Jaros said insufficient communication between the University and the club could be attributed to a broader lack of engagement between the University and all students.

“What was strange to me was that there were already meetings going on beforehand about this space that weren’t including us … I think in general as a student body we’re not made aware of these institutional meetings,” Jaros, a senior linguistics and biology major, said.

University spokesperson Kevin Zwick said Pitt has been cooperating and communicating with Plant 2 Plate.

“The University is committed to finding a new location for the garden, as the campus master plan includes redevelopment of this area to support additional campus housing needs,” Zwick wrote in an email. “We are currently exploring options in collaboration with the student group who manages it, in expectation of finding placement solutions to support this campus need.”

Jaros and Jursca said Plant 2 Plate’s main priority now is finding a permanent place to move into so they can continue gardening when the time comes to leave the current space. Jursca said pausing the club could be detrimental to its future, with probable loss of interest and membership.

“It’s not good to us if they start construction on our [current] plot and they say, ‘In two or three years when we start this construction you guys will have another space over here,’” Jursca said.

According to the members, Pitt has asked Plant 2 Plate to suggest new locations to go over in meetings together. Jaros said new location options were discussed at the Friday meeting.

“We are now considering two new spaces on upper campus that we would be able to relocate to (ideally this semester). I should know more about this in a few weeks, but there is nothing promised yet,” Jaros wrote. “I am optimistic that one of these [new locations] will work out, and either space would be larger than the one we have now, and could provide good opportunities to engage more with the Hill District communities.”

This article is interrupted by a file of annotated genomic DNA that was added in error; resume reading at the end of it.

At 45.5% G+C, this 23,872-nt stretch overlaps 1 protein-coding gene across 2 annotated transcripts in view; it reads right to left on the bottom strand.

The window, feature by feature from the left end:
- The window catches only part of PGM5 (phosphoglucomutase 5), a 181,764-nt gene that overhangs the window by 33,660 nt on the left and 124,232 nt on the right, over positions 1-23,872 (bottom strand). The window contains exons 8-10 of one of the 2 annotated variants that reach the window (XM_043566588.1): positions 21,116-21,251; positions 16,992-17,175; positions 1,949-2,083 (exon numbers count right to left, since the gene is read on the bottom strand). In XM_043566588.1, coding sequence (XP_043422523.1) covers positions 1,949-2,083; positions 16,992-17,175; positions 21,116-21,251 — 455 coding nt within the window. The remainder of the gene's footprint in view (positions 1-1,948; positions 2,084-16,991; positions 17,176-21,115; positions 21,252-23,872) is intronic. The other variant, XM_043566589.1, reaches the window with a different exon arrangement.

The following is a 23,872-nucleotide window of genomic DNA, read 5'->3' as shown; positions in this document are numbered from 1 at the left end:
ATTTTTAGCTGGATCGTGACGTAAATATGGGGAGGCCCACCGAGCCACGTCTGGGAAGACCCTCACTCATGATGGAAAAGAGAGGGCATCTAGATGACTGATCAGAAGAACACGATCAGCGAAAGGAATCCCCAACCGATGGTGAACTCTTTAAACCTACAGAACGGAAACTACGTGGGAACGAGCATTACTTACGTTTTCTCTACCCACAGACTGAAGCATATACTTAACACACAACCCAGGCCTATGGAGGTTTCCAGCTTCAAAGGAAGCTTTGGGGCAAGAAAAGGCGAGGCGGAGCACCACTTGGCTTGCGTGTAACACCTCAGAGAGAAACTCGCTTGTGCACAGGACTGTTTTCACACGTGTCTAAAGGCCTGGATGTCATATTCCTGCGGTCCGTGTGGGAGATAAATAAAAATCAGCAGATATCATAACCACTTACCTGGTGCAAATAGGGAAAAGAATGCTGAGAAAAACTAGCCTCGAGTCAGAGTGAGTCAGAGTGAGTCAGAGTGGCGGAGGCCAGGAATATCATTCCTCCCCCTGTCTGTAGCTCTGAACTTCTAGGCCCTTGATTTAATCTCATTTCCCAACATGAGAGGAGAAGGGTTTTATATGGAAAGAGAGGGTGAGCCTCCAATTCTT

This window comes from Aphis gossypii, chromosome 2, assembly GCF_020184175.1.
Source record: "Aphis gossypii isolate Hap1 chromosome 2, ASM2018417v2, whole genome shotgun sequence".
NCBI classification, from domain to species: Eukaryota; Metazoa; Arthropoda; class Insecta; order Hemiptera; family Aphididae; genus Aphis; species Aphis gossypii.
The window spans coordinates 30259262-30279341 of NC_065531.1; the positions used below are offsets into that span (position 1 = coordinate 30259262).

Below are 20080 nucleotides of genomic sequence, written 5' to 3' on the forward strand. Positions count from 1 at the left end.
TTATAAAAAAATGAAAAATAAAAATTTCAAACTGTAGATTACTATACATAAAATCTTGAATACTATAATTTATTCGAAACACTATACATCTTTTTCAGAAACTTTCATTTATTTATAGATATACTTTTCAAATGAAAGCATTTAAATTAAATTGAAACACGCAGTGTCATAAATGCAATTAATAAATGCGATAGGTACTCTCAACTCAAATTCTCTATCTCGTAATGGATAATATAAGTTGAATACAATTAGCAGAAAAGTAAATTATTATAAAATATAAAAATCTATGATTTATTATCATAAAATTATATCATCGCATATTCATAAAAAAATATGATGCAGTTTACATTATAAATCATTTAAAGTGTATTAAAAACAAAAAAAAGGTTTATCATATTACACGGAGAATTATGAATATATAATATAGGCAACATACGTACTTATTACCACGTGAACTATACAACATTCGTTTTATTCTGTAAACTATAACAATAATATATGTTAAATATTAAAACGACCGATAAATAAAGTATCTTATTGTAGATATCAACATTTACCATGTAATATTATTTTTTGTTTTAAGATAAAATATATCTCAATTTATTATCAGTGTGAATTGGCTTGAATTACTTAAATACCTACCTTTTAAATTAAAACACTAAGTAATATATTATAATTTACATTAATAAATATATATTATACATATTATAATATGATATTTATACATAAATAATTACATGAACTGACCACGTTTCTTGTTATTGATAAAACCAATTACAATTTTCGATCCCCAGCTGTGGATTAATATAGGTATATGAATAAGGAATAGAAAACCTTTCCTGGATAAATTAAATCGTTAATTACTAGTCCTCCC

Moving out of a location surrounded by dense student populations and bars could also help avoid vandalism that Jursca said the garden has experienced, such as knocked down fences, stolen flowers and ripped up beds.

If the club and Pitt are not able to arrange a successful relocation to a permanent location soon, Jursca said moving into a temporary location, such as using planter boxes near Hillman Library, may be necessary.

“I think there’s definitely potential for improvement, but that would have to have a strong commitment from the administration and we’d have to work that out before we get rid of our current space,” Jursca said.

Jaros hopes that the University’s focus on sustainability will include supporting the garden.

“This could be a really good opportunity for the University to take charge and … show that they’re into these sustainability initiatives that the students have been pushing, so they could really make a change,” he said. “On the other hand, I am worried that we’re going to just keep going through this chain of events and meetings and at the end of the day if we don’t have something, we have no control over the situation.”